As a result of the new financial support, Unilever will partner with the Universities of Liverpool and Oxford to reduce the carbon footprint of everyday consumer products such as shampoo and laundry detergent. The collaboration will see researchers inventing and designing sustainable materials from waste by using methods such as carbon capture, helping to decarbonise the global chemical supply chain and contribute to the UK’s net zero ambitions.
Technology company Ultraleap will partner with University College London (UCL) to develop acoustic technology that allow people to ‘feel’, ‘hear’ and ‘see’ virtual 3D objects and holograms. It aims to demonstrate this in interactive mid-air applications such as VR training simulators, novel user interfaces in cars, digital signage and interactive kiosks. For example, mid-air interfaces can help reduce driver distraction during human-car interactions by enabling buttons, dials and other controls to find the driver who could hold their hand out and feel the buttons to change the audio, answer a phone call or check the navigation.
Today’s government funding is being delivered through the Engineering and Physical Sciences Research Council (EPSRC) and is part of the flagship Prosperity Partnerships programme. It builds on the government’s commitment to raise economy-wide investment in research and development to 2.4 percent by 2027.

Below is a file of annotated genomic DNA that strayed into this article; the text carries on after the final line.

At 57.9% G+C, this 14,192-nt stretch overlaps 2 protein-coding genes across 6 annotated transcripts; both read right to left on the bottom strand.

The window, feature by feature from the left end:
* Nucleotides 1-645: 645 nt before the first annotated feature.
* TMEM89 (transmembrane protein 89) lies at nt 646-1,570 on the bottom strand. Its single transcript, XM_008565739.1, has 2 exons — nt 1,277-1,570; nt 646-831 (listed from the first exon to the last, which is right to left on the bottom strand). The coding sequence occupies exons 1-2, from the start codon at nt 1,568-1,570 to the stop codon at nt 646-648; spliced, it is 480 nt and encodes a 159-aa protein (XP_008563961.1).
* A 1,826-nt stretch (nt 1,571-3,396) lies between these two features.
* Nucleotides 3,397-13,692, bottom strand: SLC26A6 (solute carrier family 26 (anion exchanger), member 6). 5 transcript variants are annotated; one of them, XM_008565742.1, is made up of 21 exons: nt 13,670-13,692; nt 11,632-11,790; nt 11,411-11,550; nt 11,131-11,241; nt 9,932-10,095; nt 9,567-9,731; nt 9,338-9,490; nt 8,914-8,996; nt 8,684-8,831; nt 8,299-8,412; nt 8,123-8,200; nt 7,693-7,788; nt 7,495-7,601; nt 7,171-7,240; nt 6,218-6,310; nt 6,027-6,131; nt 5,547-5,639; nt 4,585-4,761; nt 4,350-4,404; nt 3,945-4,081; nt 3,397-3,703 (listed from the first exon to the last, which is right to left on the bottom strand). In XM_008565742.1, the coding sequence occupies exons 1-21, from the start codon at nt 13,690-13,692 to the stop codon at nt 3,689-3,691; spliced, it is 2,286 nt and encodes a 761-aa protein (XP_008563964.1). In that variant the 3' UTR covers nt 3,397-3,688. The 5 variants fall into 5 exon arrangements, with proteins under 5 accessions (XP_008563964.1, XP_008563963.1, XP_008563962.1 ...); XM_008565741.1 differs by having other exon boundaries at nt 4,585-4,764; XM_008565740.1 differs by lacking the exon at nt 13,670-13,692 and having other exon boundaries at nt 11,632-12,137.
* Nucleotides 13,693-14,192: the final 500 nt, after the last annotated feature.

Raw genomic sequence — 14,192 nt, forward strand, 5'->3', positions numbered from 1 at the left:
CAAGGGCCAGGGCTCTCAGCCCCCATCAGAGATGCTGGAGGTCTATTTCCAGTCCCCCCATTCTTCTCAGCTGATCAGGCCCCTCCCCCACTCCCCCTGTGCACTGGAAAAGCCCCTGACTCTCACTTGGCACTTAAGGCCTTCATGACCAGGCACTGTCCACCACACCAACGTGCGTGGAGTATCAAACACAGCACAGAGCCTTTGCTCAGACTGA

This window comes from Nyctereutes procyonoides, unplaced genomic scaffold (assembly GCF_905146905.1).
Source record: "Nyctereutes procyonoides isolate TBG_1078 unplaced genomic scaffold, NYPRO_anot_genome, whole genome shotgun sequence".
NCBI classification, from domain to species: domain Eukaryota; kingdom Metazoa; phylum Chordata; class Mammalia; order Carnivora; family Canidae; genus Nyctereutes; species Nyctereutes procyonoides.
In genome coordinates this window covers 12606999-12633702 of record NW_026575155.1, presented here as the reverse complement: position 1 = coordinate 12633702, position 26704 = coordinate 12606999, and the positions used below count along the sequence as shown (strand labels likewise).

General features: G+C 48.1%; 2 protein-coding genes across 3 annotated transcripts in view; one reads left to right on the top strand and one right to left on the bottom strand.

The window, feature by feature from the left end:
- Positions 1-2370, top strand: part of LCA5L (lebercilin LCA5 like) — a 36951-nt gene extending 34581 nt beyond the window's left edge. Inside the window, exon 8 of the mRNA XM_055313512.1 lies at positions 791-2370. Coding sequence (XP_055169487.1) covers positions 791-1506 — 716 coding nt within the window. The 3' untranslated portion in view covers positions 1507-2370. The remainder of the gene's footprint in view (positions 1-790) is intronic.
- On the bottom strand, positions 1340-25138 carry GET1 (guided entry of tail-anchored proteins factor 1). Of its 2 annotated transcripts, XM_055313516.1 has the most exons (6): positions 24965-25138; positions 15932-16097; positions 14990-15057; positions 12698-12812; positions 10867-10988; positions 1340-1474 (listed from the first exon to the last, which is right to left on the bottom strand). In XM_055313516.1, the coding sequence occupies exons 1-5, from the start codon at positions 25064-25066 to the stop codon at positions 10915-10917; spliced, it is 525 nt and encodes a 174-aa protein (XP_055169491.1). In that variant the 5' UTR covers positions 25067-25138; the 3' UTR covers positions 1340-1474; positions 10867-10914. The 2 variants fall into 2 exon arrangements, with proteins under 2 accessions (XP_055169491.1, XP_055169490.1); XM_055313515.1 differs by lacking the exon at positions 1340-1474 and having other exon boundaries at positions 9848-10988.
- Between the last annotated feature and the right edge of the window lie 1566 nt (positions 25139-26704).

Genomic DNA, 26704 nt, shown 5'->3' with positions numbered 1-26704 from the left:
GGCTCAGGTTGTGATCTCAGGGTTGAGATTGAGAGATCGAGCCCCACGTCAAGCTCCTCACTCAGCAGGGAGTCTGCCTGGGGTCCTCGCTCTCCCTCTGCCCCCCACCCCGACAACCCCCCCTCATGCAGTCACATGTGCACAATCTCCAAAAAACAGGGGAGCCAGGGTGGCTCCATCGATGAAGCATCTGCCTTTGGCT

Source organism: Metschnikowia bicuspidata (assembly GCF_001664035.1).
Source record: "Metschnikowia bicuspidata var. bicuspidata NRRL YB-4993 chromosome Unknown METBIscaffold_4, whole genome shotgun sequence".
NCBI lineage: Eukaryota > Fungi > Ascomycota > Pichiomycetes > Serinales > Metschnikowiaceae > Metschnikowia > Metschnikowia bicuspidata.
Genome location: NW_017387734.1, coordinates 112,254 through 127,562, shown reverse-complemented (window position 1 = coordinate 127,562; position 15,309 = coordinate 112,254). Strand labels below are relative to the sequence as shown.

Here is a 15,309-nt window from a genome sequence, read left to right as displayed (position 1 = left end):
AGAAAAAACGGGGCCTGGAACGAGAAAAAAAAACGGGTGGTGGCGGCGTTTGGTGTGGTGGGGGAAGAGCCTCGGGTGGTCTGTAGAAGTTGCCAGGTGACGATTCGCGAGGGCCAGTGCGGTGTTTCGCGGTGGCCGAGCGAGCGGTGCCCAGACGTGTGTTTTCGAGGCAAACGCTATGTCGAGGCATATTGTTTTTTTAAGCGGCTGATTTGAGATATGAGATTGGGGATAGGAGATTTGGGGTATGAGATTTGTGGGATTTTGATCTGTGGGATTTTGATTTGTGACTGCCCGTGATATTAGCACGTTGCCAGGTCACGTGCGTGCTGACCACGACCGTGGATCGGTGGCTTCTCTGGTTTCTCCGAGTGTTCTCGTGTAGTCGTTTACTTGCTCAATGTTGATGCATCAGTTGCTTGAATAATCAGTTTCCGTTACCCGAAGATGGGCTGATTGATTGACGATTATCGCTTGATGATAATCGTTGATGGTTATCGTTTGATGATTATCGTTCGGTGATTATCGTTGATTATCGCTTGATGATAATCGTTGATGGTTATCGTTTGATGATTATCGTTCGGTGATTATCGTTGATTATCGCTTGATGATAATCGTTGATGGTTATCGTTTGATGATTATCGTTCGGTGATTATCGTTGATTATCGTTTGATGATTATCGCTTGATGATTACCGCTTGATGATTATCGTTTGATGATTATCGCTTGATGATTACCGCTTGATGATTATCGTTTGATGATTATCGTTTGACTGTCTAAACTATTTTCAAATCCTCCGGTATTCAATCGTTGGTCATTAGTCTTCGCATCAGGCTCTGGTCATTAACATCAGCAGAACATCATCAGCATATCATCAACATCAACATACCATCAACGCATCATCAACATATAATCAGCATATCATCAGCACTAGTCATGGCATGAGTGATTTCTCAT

EPSRC Executive Chair, Professor Dame Lynn Gladden, said:
To tackle key challenges, such as achieving net zero, and seize new opportunities we need to harness the world-class expertise of both industry and academia.
The Prosperity Partnerships announced today do this by supporting collaborations that will develop transformative new technologies with the potential to deliver societal impact and economic growth.
Other projects being backed today include:
M Squared, AstraZeneca, Defence Science and Technology Laboratory (dstl) and the University of Southampton
The partnership aims to revolutionise the imaging technologies used to assess how effective new drugs will be in treating various conditions.
It aims to develop tools that will provide live, high resolution 3D images on a large scale to determine the impact of drugs in living miniaturised yet realistic versions of human tissue and organs.
This would provide an upgrade on current techniques which rely on the invasive and time-consuming process of using fluorescent light to determine their impact.
This will help to speed up the process of discovering and bringing more cost effective and efficacious drugs to market.
EDF, University of Bristol, University of Manchester, Imperial College London and the Science and Technology Facilities Council